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TEX-HOU move to St. Pete makes most sense

After considering alternatives, Astros took up Rays' offer to host series
MLB.com @jonmorosi

After evaluating the effects of Hurricane Harvey on Houston and the Gulf Coast, Major League Baseball announced Monday that a three-game series between the Astros and Rangers, set to begin Tuesday, has been moved from Houston to Tropicana Field in St. Petersburg.

MLB and the MLB Players Association also announced Monday they are making a joint $1 million donation to aid those affected by the storm. Later Monday, Astros owner and chairman Jim Crane, the team's ownership group, and the Astros Foundation collectively pledged $4 million to relief efforts.

After evaluating the effects of Hurricane Harvey on Houston and the Gulf Coast, Major League Baseball announced Monday that a three-game series between the Astros and Rangers, set to begin Tuesday, has been moved from Houston to Tropicana Field in St. Petersburg.

MLB and the MLB Players Association also announced Monday they are making a joint $1 million donation to aid those affected by the storm. Later Monday, Astros owner and chairman Jim Crane, the team's ownership group, and the Astros Foundation collectively pledged $4 million to relief efforts.

Tweet from @MLB_PR: MLB, MLBPA to jointly donate $1 million to various relief efforts for the damage throughout TX created by Hurricane Harvey, incl. @RedCross.

The Astros spent Monday in Dallas on what became an extended layover following Sunday's 7-5 victory over the Angels in Anaheim. The team was unable to return to Houston, as roads surrounding George Bush Intercontinental Airport have been closed due to the severe flooding now enveloping the area. With continued precipitation in this week's forecast for Houston, MLB finalized plans to move the series on Monday.

Officials with MLB and the two teams discussed the possibility of playing the series at the Rangers' home stadium, Globe Life Park in Arlington, but a compromise couldn't be reached. The Rangers weren't comfortable directly swapping home series -- the Astros are scheduled to visit Arlington on Sept. 25-27 -- because doing so would involve Texas playing 12 consecutive road games in the final month of the season. The Rangers also were concerned about asking ticket-holders to attend a series one month earlier than expected, on 24 hours' notice.

Rangers general manager Jon Daniels told Dallas-area reporters Monday that Texas was willing to host this week's series, with Houston designated as the "home" team. (The Astros would have received the revenues from those games, according to Jeff Wilson of the Fort Worth Star-Telegram. The precedent for such an arrangement dates to 2015, when the Orioles were the home team at Tropicana Field in games relocated from Baltimore due to rioting in the city.) The Astros, however, did not want to conclude this year's Lone Star rivalry with six games in Arlington.

So MLB and the clubs settled on Tropicana Field, which holds two salient advantages: As a domed stadium, the Rangers and Astros are now certain their Tuesday, Wednesday and Thursday games won't be rained out. And Tropicana Field also is available for the upcoming weekend if Minute Maid Park isn't ready to host the Astros' scheduled series against the Mets.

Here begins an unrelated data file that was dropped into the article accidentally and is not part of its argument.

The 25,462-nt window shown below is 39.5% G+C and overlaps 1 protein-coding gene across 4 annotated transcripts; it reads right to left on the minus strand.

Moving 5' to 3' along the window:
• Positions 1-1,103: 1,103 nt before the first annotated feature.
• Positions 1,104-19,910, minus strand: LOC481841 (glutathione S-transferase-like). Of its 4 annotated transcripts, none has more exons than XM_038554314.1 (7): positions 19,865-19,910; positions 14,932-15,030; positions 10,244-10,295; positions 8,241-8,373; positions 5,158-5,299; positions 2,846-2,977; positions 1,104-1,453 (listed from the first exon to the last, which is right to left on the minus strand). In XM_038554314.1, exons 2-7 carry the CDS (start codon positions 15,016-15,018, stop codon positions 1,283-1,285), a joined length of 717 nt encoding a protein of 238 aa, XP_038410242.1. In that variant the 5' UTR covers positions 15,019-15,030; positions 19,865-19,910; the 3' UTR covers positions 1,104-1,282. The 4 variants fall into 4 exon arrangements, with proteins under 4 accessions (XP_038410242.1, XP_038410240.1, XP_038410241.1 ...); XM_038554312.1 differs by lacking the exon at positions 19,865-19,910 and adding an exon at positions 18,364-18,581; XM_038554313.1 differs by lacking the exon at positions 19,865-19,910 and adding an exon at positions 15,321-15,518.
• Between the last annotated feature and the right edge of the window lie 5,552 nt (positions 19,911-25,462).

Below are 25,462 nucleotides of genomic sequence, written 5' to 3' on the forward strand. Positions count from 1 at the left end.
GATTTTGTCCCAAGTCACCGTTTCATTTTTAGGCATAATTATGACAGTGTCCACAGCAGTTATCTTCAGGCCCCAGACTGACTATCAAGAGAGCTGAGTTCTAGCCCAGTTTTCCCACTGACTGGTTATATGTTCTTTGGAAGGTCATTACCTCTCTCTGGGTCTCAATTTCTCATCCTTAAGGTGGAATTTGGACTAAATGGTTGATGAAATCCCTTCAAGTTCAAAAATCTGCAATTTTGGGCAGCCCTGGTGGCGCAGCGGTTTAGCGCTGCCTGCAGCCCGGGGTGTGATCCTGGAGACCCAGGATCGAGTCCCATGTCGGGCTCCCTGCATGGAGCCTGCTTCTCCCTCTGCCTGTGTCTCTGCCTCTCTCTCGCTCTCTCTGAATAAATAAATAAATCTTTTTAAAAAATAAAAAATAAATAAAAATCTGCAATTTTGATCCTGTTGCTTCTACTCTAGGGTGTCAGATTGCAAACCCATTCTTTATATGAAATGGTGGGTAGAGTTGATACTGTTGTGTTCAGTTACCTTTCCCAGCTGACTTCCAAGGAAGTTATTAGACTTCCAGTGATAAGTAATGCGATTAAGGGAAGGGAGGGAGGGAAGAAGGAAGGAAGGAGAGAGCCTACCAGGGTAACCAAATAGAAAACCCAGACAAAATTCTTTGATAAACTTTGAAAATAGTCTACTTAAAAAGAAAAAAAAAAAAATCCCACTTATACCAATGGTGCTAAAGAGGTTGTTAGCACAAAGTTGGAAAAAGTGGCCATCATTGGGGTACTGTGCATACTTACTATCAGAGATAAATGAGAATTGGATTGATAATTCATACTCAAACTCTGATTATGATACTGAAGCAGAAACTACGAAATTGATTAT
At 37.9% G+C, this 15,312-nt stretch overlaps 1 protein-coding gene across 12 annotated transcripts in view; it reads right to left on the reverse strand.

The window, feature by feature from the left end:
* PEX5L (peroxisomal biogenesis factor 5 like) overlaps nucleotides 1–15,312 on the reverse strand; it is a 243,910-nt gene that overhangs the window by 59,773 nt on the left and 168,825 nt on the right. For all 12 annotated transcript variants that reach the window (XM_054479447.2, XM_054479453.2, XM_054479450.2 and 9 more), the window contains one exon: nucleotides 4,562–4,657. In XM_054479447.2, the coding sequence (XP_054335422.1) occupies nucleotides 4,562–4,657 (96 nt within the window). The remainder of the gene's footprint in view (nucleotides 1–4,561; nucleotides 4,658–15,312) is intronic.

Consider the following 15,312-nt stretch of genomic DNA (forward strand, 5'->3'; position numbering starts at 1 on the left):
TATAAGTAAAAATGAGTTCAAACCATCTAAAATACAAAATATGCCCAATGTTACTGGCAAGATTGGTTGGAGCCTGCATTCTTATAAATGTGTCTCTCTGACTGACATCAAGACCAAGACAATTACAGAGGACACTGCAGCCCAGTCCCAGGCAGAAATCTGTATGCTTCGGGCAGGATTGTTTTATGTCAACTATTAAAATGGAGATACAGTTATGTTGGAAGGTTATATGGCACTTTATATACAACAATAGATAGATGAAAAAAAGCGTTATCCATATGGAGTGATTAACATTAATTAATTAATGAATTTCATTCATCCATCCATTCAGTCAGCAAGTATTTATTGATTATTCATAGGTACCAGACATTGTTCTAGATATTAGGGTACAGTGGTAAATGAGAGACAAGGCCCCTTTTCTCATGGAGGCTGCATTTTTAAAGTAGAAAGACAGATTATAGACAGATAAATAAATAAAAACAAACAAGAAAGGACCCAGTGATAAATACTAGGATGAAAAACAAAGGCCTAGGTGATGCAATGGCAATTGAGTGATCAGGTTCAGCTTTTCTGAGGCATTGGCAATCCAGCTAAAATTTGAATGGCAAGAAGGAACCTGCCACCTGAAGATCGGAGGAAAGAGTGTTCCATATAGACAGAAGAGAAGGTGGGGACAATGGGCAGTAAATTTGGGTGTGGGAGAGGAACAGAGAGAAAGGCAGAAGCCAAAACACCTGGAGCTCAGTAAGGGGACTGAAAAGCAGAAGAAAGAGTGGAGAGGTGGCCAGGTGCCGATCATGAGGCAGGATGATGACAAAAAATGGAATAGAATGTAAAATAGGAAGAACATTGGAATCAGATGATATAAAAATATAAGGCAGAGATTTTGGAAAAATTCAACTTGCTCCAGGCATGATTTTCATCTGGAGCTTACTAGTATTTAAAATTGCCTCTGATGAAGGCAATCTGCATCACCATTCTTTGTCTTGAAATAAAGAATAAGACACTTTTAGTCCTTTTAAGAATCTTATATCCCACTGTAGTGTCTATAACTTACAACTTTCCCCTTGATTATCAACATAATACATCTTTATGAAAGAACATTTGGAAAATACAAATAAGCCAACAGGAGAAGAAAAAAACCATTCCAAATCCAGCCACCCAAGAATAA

If the Astros remain in St. Petersburg through the weekend, they ultimately will play 18 consecutive games away from Houston, over 21 days.

"We have to play where they tell us to play," Astros manager A.J. Hinch said in a text message to MLB.com. "Our team is hanging in there, given the circumstances back home. Where we play or how many days we play away is very secondary to the things Houstonians are going through right now. We worry about our families, our friends, our fans. That's the first thing on our minds when we wake up."

MLB officials also considered St. Louis, sources confirmed. But there -- as in Arlington -- an open-air stadium carried a degree of weather-related risk. The Rays were proactive in contacting MLB to say they'd be willing to host the teams, and all parties agreed the logistics of traveling to and from St. Petersburg were preferable to other options under consideration. The Astros will be considered the home team for the series and bat last.

"We are extremely grateful to the Tampa Bay Rays organization for allowing us to use their facility," Reid Ryan, the Astros' president of business operations, said through the team's official Twitter account. "We'll make a decision on this weekend's series vs the Mets in the upcoming days as we continue to monitor the conditions."

Tweet from @RaysBaseball: This week is #ForHouston.INFO // https://t.co/2wHVF7PiK9 pic.twitter.com/8l0BAA8Mch

This is believed to be the fourth time MLB has relocated games to neutral sites due to adverse weather. The Astros played the Cubs at Milwaukee's Miller Park after Hurricane Ike hit Houston in 2008. One year earlier, an Angels-Indians series moved beneath the roof at Miller Park because of a snowstorm in Cleveland.

A September 2004 series between the Expos and Marlins moved from Miami to U.S. Cellular Field in Chicago because of Hurricane Ivan.

The Rangers said Monday they will donate proceeds from the Texas 2 Split 50/50 Raffle at this weekend's home series against the Angels to the American Red Cross, to specifically benefit those affected by Hurricane Harvey in South Texas.

"The thoughts of the Texas Rangers organization are with all the individuals who have been affected by this devastating weather in South Texas and the Houston area," Neil Leibman, chairman of the Rangers Foundation and Rangers ownership committees, said in a statement released by the team. "We pray for their safety in these very difficult circumstances."

Jon Paul Morosi is a national columnist for MLB.com.

Texas Rangers, Houston Astros